When to treat soybean seeds for no-till

Spring brings questions about when to use chemically treated soybean seeds for no-till. Make the decision based on the risk level of seedling diseases. Using fungicide to treat seeds is beneficial only when risk of seedling diseases is high. The risk level of seedling disease in a field is associated with the following factors:

1. If there is a history of stand reduction for a field in the past few years, there is a high disease risk in the field.

2. Use of low quality seeds increases disease risk.

3. Planting early at soil temperatures lower than normal increases disease risk.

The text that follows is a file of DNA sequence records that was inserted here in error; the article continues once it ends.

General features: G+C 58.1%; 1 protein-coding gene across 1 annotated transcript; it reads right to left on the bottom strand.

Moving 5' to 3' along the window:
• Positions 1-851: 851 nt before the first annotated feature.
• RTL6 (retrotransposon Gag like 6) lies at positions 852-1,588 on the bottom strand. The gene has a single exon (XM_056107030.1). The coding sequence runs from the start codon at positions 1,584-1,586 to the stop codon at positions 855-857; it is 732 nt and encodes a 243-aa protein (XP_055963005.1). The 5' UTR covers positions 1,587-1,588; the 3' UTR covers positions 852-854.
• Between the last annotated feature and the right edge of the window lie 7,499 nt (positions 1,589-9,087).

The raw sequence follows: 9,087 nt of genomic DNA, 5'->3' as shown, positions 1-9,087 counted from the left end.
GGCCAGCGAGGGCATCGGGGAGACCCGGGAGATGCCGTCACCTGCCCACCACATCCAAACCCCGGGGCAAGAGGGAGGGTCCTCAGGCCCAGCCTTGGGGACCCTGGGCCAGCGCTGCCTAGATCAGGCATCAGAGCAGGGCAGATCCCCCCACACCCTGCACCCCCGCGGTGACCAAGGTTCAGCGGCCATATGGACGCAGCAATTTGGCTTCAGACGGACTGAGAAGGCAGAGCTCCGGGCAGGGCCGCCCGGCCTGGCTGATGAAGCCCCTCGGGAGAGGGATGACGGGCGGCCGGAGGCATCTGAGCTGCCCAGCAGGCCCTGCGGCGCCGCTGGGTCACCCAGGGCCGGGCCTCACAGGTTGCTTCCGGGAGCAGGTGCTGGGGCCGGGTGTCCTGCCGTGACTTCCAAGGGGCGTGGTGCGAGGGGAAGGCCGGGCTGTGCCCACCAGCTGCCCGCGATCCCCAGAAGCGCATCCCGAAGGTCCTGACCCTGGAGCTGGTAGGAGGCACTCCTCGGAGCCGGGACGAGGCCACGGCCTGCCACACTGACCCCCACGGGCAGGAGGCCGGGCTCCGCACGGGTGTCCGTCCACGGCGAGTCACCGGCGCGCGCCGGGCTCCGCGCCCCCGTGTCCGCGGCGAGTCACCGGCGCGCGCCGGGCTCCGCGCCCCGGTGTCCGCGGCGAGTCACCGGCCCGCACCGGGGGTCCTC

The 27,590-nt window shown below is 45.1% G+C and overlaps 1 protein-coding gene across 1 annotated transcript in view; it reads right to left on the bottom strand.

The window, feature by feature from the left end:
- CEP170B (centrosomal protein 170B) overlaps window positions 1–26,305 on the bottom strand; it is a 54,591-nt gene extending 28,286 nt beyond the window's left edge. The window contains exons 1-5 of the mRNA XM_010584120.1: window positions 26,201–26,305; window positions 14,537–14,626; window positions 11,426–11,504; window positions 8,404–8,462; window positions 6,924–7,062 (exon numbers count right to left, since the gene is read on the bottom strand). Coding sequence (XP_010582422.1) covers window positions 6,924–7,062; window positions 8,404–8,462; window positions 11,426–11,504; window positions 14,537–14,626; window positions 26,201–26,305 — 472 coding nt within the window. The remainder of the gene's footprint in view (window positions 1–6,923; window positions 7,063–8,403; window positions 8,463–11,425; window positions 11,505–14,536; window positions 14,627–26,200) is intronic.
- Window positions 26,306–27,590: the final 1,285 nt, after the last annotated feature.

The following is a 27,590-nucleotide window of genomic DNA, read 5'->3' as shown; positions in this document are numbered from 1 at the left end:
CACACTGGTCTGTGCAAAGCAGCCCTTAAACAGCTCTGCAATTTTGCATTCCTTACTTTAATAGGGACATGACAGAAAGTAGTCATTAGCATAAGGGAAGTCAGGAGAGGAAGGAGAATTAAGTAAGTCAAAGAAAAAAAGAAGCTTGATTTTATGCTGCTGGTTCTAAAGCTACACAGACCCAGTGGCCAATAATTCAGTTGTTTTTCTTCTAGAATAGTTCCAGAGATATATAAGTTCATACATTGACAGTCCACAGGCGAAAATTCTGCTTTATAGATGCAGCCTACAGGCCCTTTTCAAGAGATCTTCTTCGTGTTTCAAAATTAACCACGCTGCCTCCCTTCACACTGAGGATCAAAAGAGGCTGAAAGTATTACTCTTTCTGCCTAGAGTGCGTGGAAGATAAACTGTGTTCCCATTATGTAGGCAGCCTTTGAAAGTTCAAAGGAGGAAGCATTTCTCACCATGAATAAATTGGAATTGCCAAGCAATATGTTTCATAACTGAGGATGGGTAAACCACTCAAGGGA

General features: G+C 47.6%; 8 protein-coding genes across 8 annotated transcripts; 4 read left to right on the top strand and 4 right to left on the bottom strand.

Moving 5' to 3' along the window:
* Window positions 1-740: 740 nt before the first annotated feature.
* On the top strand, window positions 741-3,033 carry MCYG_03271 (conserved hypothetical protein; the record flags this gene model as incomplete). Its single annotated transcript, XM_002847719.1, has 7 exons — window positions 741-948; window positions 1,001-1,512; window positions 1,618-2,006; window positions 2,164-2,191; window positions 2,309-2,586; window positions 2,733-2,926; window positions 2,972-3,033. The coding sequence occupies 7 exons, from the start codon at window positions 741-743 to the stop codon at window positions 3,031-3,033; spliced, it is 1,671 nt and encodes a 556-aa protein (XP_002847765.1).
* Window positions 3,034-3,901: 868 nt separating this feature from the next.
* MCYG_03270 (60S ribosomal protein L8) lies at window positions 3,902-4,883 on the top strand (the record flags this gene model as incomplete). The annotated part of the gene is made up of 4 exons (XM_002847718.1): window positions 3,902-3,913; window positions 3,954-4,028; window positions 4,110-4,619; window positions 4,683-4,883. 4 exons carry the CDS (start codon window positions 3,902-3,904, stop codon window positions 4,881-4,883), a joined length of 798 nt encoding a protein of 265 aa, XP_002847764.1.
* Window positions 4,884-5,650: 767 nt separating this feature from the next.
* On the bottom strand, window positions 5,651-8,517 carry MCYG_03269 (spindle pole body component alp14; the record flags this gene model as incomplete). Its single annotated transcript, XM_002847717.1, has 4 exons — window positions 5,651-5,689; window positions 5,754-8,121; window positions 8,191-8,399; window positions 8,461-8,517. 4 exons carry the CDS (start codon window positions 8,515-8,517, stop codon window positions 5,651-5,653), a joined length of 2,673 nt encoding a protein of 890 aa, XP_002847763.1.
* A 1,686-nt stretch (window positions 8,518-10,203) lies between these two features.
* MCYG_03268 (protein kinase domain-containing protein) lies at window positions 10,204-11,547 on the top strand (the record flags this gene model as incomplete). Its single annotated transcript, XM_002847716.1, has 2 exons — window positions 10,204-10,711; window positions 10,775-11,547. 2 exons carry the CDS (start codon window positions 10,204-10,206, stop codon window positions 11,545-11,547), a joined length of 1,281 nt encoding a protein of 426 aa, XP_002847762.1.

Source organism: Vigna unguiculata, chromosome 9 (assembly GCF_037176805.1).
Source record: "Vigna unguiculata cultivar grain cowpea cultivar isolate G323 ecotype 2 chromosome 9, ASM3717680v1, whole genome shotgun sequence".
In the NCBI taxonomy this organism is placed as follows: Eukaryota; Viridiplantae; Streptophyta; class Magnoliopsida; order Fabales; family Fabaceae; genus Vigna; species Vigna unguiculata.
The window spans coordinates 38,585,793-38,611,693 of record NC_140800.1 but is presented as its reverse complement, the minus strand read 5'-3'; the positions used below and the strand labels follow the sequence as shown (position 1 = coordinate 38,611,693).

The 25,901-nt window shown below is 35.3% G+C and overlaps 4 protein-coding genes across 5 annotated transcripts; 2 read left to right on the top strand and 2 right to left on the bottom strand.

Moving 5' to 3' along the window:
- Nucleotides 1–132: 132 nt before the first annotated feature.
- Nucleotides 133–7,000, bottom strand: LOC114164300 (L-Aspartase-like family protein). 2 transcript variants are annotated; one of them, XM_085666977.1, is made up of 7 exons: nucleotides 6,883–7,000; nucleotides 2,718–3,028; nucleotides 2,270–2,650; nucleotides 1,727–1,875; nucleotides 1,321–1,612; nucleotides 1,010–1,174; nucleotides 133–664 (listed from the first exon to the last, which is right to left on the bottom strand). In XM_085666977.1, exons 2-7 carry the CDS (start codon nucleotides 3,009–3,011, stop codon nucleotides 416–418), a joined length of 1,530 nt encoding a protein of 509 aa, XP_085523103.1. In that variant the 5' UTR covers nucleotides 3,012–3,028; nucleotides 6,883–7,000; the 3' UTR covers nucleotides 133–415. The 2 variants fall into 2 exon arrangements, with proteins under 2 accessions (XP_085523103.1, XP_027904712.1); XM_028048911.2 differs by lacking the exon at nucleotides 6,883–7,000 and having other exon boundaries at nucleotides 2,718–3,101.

Of the three factors, the history of stand reduction is the most important in assessing disease risk. A history of stand reduction means that the disease is in your field. If your no-till fields had seedling diseases in recent years, you didnt have high quality seeds, and you planted soybeans early, seed treatment may insure your profitability. Weather also affects the occurrence of seedling diseases. A cold, wet spring, such as the spring of 1993, increases disease risk.

To effectively manage seedling diseases, you must know the causal agents to select the right chemicals. Studies at Iowa State University, which were supported by the Iowa Soybean Promotion Board, found that last years soybean seedling diseases were caused by Pythium, Phytophthora, Rhizoctonia, and Fusarium in Iowa. Pythium and Phytophthora accounted more than 50 percent of total infection, and Rhizoctonia accounted for about 30.

Updated 04/14/1994 - 1:00pm